Hip fractures are serious and sometimes life-threatening bone injuries that commonly affect older individuals. In most cases, a hip fracture is the result of a fall. A person who is suffering from a hip fracture will often have difficulty moving the affected leg and will be unable to stand or walk. Swelling and bruising can also occur. When a doctor examines the patient, s/he will often find the affected leg appears shorter and turned outward, due to gravity and the unbalanced pull of muscles. Hip fractures are often diagnosed with an x-ray, MRI, and/or bone scan. The latter tests are better at detecting faint fracture lines difficult to detect through x-ray.
One of the most dangerous complications of hip fracture is pulmonary embolism. Pulmonary embolism is the cause of 1 in 3 deaths in hip fracture patients. This condition is characterized by a sudden blockage in a lung artery caused by a blood clot, which often originates in the deep veins of the legs. People with hip fractures are at a high risk of pulmonary embolism because of the joint forces of leg trauma, forced immobilization, and swelling surrounding the fracture site, which block venous blood flow. Symptoms of pulmonary embolism include chest pain, shortness of breath, and coughing.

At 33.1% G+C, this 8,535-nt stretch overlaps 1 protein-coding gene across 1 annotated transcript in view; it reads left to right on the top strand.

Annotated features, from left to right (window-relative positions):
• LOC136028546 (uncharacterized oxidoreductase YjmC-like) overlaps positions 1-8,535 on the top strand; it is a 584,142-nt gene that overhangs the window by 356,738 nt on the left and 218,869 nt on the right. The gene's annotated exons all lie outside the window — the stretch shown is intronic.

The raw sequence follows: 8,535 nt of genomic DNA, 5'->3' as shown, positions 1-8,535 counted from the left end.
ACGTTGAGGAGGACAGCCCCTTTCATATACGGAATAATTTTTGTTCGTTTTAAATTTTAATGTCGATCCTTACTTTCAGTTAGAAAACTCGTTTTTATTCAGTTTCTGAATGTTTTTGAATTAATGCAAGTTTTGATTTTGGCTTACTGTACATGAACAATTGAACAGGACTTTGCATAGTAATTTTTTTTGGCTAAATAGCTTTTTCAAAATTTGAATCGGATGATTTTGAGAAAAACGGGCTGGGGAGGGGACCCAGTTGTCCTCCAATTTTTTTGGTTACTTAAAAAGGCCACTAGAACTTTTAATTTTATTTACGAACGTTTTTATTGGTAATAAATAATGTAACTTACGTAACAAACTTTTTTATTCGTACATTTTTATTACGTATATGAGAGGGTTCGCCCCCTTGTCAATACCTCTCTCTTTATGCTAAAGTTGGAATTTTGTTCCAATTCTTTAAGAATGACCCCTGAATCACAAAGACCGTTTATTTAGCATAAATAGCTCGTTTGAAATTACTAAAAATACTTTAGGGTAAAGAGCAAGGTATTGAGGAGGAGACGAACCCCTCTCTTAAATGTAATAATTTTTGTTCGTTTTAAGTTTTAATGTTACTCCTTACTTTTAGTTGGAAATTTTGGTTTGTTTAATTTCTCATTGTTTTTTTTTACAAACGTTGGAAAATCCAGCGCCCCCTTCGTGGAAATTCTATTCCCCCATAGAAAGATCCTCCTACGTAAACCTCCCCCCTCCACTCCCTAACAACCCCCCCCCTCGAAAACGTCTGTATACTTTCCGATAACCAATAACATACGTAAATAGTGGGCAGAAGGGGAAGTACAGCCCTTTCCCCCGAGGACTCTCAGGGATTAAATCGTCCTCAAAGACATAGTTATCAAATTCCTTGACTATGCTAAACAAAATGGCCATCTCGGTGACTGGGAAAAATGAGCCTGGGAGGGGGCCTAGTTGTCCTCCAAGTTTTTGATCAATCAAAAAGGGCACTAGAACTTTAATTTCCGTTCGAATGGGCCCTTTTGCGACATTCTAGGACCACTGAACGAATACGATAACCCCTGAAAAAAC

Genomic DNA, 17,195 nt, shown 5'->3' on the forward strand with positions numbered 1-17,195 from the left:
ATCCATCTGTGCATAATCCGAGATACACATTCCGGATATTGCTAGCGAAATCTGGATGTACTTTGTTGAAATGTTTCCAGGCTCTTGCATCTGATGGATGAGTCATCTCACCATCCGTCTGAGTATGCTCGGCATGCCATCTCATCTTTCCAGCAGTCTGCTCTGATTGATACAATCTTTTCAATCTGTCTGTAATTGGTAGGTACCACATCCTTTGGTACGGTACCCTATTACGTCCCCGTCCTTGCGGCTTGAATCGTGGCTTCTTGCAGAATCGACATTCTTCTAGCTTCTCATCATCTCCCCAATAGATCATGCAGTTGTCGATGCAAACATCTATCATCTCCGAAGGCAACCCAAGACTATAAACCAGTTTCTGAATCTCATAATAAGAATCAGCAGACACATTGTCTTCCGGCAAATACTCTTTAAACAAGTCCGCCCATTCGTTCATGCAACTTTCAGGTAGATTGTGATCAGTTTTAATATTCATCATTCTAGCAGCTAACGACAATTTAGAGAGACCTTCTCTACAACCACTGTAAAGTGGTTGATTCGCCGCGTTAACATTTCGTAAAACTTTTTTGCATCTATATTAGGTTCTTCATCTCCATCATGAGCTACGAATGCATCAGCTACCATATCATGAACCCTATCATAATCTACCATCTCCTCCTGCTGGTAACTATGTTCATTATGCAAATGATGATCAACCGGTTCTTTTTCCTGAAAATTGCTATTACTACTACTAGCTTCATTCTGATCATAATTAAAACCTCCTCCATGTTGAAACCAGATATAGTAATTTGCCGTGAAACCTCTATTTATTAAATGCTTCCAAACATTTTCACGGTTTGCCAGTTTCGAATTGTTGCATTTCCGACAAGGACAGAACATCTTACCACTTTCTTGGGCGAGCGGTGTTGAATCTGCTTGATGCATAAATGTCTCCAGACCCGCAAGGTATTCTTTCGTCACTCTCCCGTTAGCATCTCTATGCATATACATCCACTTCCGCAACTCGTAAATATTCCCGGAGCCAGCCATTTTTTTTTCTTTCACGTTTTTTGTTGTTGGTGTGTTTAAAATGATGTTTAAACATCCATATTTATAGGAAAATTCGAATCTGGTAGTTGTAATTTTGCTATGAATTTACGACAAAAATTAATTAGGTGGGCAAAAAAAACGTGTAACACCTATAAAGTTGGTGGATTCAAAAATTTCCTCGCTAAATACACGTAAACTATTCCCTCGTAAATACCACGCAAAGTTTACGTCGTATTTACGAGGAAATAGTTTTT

Other serious complications of hip fracture include bedsores, mental confusion, and pneumonia.
Hip fracture patients who avoid this and other serious complications often require surgery to treat their fracture. Hip fracture surgery may involve removing the broken pieces of the hip bone, inserting metal screws or pins to support the hip, or replacing part or all of the hip with an artificial joint. Recovery from hip fracture surgery takes months, during which time a patient is often immobilized or limited to movement aided by a wheelchair, walker, or crutches.
If you or your loved one has suffered a hip fracture while taking a proton pump inhibitor antacid, you may wish to consult a qualified attorney who can evaluate your case to determine your legal options. You may be able to seek compensation for your medical expenses, loss of wages or income due to injury, pain and suffering, and more. Our qualified team of hip fracture lawyers can review your case to determine the best way to seek the compensation you deserve. We are ready to put our years of experience to work for you. Please contact us by email or phone at 1-800-400-8182.